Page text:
Australian agriculture is forecast to record its fourth year of growth according to agricultural banking group Rabobank, with supply chain issues, COVID-19 and inflation among the challenges in the year ahead.
In its annual Agribusiness Outlook report the bank said record high agricultural commodity prices and yields put the Australian agriculture sector in a strong position for 2022.
"Australia's second year of great pricing and mostly exceptional production conditions in 2021 means the Australian agriculture industry is well placed to take on the challenges of 2022," the report said.
RaboResearch's Dr Cheryl Kalisch Gordon said there will be some pressure on farming margins in the year ahead compared to the previous year, with some commodity prices expected to fall.
The senior commodities analyst said despite a mixed production outlook and challenges another favourable year was expected for Australian agriculture.
Dr Kalisch Gordon doesn't expect a repeat of the record grain and oilseed harvest for the 21/22 season, although said slaughter numbers for cattle and sheep will increase after some producers have restocked.
Milk production was also forecast to rise, but only in the second half of the year according to the report, while 2022 cotton production was on track to continue rising, with an 85 per cent increase on last year.
The report found local macro-economic settings remain supportive for Australian agriculture, with the Australian dollar expected to make only modest gains over the year.
Dr Kalisch Gordon said 2021 had been a "once in a blue moon" year for Australia's agricultural sector, with very strong prices resulting from "hardship globally", while high prices coincided with favourable production conditions for Australia.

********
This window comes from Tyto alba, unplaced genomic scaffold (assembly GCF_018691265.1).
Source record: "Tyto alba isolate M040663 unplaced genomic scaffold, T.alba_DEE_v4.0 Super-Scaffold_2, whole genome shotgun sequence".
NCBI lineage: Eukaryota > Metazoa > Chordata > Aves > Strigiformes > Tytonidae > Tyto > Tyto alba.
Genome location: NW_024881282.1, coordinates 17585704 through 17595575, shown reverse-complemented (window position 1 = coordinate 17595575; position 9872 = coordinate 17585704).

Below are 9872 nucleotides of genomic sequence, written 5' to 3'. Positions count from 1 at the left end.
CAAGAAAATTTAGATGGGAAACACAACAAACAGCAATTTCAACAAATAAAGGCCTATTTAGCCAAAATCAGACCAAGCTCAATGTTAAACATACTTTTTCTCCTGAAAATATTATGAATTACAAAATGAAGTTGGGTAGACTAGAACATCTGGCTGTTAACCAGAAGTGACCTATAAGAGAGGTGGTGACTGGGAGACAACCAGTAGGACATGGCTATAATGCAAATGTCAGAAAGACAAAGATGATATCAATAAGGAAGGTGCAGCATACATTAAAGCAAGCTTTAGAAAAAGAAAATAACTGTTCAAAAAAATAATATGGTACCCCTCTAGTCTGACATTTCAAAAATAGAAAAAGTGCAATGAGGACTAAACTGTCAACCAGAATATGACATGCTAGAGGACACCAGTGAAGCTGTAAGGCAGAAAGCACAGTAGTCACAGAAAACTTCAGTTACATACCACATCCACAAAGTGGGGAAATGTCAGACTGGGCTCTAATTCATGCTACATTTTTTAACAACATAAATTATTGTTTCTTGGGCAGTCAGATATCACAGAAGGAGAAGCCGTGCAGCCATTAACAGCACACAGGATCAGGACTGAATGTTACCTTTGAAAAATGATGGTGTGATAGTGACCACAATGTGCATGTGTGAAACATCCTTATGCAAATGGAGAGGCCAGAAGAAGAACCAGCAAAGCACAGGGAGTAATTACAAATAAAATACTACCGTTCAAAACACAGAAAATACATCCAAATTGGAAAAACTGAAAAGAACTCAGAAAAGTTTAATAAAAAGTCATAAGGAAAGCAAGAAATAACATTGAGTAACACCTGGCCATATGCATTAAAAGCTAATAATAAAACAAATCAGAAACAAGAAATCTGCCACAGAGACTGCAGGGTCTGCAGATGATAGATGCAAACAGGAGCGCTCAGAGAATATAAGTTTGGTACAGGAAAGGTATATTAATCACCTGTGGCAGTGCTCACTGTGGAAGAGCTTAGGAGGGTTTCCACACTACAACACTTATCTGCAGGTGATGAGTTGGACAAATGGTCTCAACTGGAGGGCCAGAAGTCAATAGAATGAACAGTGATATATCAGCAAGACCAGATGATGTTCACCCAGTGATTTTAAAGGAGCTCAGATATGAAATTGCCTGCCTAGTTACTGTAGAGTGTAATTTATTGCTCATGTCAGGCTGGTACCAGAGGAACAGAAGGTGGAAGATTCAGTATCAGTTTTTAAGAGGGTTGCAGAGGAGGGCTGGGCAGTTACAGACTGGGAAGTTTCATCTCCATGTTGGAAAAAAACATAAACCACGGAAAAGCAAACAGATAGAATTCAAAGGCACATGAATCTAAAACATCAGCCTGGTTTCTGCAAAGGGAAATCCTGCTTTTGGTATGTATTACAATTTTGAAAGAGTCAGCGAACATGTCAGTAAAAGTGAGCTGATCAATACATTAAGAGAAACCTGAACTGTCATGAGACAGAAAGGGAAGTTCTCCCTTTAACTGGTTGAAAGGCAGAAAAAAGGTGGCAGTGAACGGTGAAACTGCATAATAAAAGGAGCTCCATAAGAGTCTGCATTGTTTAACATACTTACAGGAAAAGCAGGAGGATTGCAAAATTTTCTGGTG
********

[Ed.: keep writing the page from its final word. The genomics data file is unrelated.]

"There was a combination of drought and adverse weather in key cropping regions around the world, strong stockpiling demand in the face of potential food shortages along with COVID-induced labour shortages which impacted intensively-produced agri products and transport," she said.
While the outlook for 2022 is also positive, the bank expects the year ahead will bring "less pronounced opportunities" for Australian agriculture.
"We start 2022 with the Australian food supply chain under unprecedented pressure, supply chain disruption and bottlenecks being felt across the board - from access to inputs at the farm level through to consumers accessing food on supermarket shelves," Dr Kalisch Gordon said.
The report found the impact on supply chains is expected to linger through the first quarter of the year, while geopolitical tensions will also play a role.
Dr Kalisch Gordon said the tight global market for agricultural commodities had shielded Australia from the impact of losing China as a buyer in 2021, but Australia may need to work harder to diversify across the globe "as markets unwind."
There's also the potential for market fallout from current tensions between Russia and Ukraine, which could "deliver exaggerated volatility in markets ranging from wheat through to oil and fertiliser".
"We also expect some of the heat to come out of prices for a number of commodities in 2022 as supplies are renewed globally, stock levels are increased and demand tempers," she said.
COVID will continue to impact the agricultural sector, as will "the pervasive challenge of inflation, which continues on one of the steepest rises in 30 years".
Other challenges ahead included still-high farm input prices and ongoing labour shortages.
"Additionally, we expect there will be global policy tightening around economic stimulus measures that have been in place during the pandemic, which will be designed to moderate demand," she said.
Australian Associated Press